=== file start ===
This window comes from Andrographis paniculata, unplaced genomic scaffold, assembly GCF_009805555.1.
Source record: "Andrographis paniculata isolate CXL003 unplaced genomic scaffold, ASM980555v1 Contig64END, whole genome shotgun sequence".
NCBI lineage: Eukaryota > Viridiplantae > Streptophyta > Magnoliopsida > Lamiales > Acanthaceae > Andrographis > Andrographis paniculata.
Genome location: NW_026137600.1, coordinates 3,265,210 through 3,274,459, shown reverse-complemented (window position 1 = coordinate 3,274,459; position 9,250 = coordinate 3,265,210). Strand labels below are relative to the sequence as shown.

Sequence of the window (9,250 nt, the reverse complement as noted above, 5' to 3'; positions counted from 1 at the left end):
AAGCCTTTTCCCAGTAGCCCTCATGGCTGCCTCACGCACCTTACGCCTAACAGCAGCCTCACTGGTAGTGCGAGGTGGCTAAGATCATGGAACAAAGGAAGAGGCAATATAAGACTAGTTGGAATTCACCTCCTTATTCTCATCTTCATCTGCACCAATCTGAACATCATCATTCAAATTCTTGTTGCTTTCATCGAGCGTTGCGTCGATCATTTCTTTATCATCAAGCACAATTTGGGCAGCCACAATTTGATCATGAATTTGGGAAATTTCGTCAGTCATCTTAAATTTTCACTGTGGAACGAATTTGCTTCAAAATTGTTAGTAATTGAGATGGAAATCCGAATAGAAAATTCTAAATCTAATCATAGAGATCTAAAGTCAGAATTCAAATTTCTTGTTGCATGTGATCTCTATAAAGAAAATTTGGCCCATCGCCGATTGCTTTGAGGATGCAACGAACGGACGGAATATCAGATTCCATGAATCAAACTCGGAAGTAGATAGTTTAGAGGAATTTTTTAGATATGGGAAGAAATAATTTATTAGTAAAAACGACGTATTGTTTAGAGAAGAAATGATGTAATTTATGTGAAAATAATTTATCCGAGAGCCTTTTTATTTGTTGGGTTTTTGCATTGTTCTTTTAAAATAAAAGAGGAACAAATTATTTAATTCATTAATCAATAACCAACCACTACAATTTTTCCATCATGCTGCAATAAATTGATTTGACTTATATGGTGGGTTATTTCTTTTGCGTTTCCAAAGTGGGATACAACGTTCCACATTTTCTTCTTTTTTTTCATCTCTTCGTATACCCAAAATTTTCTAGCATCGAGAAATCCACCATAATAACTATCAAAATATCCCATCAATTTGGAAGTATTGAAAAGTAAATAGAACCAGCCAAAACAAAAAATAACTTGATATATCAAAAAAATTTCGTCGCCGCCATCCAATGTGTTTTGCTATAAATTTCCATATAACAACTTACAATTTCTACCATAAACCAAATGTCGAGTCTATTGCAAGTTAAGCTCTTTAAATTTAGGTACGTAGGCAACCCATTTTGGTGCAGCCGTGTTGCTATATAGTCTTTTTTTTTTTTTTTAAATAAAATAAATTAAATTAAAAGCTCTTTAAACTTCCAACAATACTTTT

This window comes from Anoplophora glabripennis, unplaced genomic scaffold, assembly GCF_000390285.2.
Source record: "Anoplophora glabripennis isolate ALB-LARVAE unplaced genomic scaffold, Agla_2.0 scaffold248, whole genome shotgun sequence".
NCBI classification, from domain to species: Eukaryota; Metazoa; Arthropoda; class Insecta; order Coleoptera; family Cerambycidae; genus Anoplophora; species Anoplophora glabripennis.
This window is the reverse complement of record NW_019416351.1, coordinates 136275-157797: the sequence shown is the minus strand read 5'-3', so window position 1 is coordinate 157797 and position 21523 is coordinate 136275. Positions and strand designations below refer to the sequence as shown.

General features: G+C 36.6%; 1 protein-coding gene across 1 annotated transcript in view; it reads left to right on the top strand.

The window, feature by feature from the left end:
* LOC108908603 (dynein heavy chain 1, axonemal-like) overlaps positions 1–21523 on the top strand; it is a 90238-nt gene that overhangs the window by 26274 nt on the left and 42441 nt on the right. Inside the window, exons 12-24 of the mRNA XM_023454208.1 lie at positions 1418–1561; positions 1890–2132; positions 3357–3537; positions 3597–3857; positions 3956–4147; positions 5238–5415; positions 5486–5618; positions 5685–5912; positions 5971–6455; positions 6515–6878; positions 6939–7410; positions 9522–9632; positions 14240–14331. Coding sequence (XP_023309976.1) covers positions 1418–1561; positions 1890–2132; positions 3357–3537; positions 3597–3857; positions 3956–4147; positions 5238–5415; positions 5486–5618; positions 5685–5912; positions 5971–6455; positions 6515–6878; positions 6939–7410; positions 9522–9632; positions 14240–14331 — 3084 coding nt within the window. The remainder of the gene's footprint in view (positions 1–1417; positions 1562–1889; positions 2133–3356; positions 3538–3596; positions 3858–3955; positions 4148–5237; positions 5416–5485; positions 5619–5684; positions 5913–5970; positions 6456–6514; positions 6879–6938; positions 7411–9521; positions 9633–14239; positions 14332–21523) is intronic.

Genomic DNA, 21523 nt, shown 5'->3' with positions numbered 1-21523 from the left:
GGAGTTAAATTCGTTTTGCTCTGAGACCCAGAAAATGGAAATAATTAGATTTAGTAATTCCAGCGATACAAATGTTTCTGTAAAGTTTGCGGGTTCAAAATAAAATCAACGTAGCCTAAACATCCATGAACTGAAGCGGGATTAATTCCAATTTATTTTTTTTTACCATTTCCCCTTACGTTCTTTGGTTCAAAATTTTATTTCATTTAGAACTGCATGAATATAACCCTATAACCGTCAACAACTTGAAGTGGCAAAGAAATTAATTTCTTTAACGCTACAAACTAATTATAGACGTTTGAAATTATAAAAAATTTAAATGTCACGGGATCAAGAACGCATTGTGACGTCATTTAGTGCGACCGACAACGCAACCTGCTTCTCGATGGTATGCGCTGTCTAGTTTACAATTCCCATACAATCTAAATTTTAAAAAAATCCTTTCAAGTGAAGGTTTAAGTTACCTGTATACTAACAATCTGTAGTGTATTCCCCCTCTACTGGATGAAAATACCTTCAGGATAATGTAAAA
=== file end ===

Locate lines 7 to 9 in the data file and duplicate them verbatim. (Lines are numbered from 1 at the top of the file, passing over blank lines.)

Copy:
This window comes from Anoplophora glabripennis, unplaced genomic scaffold, assembly GCF_000390285.2.
Source record: "Anoplophora glabripennis isolate ALB-LARVAE unplaced genomic scaffold, Agla_2.0 scaffold248, whole genome shotgun sequence".
NCBI classification, from domain to species: Eukaryota; Metazoa; Arthropoda; class Insecta; order Coleoptera; family Cerambycidae; genus Anoplophora; species Anoplophora glabripennis.